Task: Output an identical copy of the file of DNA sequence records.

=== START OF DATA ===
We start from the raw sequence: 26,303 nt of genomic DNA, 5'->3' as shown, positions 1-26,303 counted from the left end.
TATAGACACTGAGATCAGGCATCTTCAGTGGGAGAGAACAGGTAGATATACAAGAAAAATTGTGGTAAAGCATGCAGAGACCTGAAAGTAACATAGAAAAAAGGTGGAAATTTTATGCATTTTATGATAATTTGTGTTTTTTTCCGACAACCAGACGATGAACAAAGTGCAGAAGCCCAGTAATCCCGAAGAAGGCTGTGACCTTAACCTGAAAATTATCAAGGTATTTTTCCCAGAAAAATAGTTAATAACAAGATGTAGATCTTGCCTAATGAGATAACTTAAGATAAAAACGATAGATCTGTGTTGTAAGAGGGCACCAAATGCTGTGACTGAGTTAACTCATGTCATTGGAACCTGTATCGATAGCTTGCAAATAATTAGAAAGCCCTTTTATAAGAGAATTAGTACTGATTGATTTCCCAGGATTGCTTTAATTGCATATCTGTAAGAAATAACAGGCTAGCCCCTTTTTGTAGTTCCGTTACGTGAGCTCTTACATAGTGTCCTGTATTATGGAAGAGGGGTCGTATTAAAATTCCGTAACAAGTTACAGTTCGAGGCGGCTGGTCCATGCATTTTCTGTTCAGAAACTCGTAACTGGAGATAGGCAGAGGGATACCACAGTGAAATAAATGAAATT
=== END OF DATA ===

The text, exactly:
We start from the raw sequence: 26,303 nt of genomic DNA, 5'->3' as shown, positions 1-26,303 counted from the left end.
TATAGACACTGAGATCAGGCATCTTCAGTGGGAGAGAACAGGTAGATATACAAGAAAAATTGTGGTAAAGCATGCAGAGACCTGAAAGTAACATAGAAAAAAGGTGGAAATTTTATGCATTTTATGATAATTTGTGTTTTTTTCCGACAACCAGACGATGAACAAAGTGCAGAAGCCCAGTAATCCCGAAGAAGGCTGTGACCTTAACCTGAAAATTATCAAGGTATTTTTCCCAGAAAAATAGTTAATAACAAGATGTAGATCTTGCCTAATGAGATAACTTAAGATAAAAACGATAGATCTGTGTTGTAAGAGGGCACCAAATGCTGTGACTGAGTTAACTCATGTCATTGGAACCTGTATCGATAGCTTGCAAATAATTAGAAAGCCCTTTTATAAGAGAATTAGTACTGATTGATTTCCCAGGATTGCTTTAATTGCATATCTGTAAGAAATAACAGGCTAGCCCCTTTTTGTAGTTCCGTTACGTGAGCTCTTACATAGTGTCCTGTATTATGGAAGAGGGGTCGTATTAAAATTCCGTAACAAGTTACAGTTCGAGGCGGCTGGTCCATGCATTTTCTGTTCAGAAACTCGTAACTGGAGATAGGCAGAGGGATACCACAGTGAAATAAATGAAATT